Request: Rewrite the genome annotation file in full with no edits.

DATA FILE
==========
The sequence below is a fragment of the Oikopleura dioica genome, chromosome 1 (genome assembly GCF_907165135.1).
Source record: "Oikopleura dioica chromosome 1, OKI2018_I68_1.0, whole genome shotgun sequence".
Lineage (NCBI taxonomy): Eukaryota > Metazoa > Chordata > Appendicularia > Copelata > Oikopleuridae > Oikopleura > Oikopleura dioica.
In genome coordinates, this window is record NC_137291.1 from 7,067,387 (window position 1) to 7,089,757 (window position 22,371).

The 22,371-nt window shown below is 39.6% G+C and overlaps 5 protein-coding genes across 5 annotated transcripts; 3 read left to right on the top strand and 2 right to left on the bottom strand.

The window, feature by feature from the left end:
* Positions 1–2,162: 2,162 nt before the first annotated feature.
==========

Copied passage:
The sequence below is a fragment of the Oikopleura dioica genome, chromosome 1 (genome assembly GCF_907165135.1).
Source record: "Oikopleura dioica chromosome 1, OKI2018_I68_1.0, whole genome shotgun sequence".
Lineage (NCBI taxonomy): Eukaryota > Metazoa > Chordata > Appendicularia > Copelata > Oikopleuridae > Oikopleura > Oikopleura dioica.
In genome coordinates, this window is record NC_137291.1 from 7,067,387 (window position 1) to 7,089,757 (window position 22,371).

The 22,371-nt window shown below is 39.6% G+C and overlaps 5 protein-coding genes across 5 annotated transcripts; 3 read left to right on the top strand and 2 right to left on the bottom strand.

The window, feature by feature from the left end:
* Positions 1–2,162: 2,162 nt before the first annotated feature.